- Vitamin C: In addition to being an immune booster, Vitamin C helps prevent cataracts and may even help fight macular degeneration. Citrus fruits like grapefruit and oranges are great sources of Vitamin C.
- Vitamin E: Vitamin E can help fight harmful molecules called free radicals, which attack healthy tissues. Sweet potatoes and nuts are great sources of Vitamin E.
- Omega-3 fatty acids: Already a source of protection for the cardiovascular system, omega-3 fatty acids are also great for eye health. You can eat tuna, salmon or other coldwater fish to get your dosage or take omega-3 pills as an eye health supplement.
- Zinc: Zinc acts as a transporter to bring essential vitamins from the liver to the retina. You can find zinc in red meats, shellfish and nuts or seeds.
2. Stop Smoking
Smoking has been proven to lead to some serious health consequences, such as cancer, heart disease and lung disease. But did you know it also impacts your eye health? Studies have shown that smoking can contribute to a condition called Dry Eye Syndrome, which means the tear ducts cannot produce enough tears to properly lubricate the eyes. In addition to discomfort, this syndrome can lead to blurry vision and light sensitivity, which can seriously impact activities like driving.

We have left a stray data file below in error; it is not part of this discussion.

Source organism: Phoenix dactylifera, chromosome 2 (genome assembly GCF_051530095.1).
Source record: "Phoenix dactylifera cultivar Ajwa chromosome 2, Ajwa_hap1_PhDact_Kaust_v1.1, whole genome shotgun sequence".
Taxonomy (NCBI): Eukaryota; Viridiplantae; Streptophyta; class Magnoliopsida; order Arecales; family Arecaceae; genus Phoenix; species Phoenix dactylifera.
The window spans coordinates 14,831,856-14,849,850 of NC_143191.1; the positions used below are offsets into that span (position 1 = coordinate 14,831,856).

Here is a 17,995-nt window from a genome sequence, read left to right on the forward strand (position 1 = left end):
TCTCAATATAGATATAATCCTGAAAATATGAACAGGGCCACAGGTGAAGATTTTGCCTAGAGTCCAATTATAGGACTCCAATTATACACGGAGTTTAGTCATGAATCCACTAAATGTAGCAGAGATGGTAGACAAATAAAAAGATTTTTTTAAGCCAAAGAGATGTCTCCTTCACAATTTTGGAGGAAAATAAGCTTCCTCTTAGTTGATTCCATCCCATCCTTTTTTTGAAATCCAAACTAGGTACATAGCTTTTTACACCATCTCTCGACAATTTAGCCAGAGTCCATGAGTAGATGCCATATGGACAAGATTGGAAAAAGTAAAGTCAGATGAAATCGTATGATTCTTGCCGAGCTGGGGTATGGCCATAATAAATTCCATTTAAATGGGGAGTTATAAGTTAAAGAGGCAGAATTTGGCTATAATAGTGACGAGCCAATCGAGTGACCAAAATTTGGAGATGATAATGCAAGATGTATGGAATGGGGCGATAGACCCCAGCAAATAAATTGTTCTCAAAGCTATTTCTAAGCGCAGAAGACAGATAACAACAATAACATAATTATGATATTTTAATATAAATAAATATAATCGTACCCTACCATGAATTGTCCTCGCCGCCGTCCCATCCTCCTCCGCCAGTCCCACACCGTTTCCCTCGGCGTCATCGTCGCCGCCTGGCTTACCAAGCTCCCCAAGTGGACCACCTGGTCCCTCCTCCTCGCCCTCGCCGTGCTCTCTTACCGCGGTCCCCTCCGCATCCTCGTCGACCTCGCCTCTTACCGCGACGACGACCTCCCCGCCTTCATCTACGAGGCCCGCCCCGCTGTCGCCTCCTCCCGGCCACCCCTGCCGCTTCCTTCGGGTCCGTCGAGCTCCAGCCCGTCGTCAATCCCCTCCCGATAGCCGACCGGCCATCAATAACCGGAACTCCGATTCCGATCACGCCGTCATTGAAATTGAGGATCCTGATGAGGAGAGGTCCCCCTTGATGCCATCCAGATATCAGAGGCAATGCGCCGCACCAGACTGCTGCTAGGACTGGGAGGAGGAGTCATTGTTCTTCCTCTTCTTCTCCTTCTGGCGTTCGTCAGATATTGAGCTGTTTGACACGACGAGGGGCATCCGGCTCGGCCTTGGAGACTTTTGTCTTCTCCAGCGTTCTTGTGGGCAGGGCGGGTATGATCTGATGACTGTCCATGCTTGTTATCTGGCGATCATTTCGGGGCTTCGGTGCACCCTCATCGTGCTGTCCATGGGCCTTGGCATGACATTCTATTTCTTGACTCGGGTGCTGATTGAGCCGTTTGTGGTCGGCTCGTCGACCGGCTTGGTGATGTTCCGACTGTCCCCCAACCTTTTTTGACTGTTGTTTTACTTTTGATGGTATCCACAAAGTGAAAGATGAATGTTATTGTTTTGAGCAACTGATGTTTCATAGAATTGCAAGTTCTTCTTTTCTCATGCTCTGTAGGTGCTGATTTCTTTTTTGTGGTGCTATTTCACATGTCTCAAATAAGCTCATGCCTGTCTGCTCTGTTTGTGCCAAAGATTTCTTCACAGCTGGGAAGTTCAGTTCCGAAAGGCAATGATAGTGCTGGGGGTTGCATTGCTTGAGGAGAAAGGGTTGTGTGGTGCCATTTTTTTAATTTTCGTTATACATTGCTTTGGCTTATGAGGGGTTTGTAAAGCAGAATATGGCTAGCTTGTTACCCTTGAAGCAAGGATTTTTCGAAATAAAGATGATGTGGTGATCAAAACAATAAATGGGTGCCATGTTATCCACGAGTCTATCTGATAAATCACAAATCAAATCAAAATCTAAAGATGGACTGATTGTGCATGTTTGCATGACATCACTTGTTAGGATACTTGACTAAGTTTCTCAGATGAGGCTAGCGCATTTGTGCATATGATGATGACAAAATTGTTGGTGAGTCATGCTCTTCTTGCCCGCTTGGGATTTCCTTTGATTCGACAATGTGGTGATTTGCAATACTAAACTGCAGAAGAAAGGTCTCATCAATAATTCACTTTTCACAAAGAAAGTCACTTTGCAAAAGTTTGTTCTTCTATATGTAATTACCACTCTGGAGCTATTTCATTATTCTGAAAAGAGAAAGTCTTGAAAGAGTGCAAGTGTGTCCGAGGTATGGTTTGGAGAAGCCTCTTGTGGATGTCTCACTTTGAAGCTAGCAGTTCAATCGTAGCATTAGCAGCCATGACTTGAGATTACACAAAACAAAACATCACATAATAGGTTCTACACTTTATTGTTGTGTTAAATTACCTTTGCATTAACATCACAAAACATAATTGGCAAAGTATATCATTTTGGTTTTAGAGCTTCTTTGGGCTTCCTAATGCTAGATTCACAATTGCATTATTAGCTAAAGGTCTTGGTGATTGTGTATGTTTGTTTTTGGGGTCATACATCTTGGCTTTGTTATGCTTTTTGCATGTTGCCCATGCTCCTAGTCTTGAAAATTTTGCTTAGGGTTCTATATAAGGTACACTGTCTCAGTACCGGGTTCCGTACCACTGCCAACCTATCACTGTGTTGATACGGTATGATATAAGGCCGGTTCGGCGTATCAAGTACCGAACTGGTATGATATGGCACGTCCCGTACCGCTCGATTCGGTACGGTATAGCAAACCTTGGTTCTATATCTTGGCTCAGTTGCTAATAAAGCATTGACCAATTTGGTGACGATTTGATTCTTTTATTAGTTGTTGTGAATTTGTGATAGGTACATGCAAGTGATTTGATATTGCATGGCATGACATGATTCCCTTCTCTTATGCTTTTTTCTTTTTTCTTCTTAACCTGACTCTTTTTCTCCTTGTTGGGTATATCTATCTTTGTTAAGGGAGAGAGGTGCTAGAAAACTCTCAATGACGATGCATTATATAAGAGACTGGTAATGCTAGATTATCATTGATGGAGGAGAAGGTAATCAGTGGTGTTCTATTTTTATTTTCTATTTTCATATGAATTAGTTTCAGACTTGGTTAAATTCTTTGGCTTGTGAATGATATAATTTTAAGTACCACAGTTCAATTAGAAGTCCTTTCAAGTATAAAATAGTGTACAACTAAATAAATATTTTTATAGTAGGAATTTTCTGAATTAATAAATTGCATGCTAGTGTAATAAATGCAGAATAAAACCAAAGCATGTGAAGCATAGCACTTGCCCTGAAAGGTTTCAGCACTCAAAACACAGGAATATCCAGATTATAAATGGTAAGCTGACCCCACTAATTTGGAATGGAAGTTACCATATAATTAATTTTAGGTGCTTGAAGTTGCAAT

Furthermore, smoking can lead to much more harmful consequences for your eyes. Research has found a link between smoking and harmful conditions such as:
- Age-related macular degeneration.
- Vision loss.
- Diabetic retinopathy.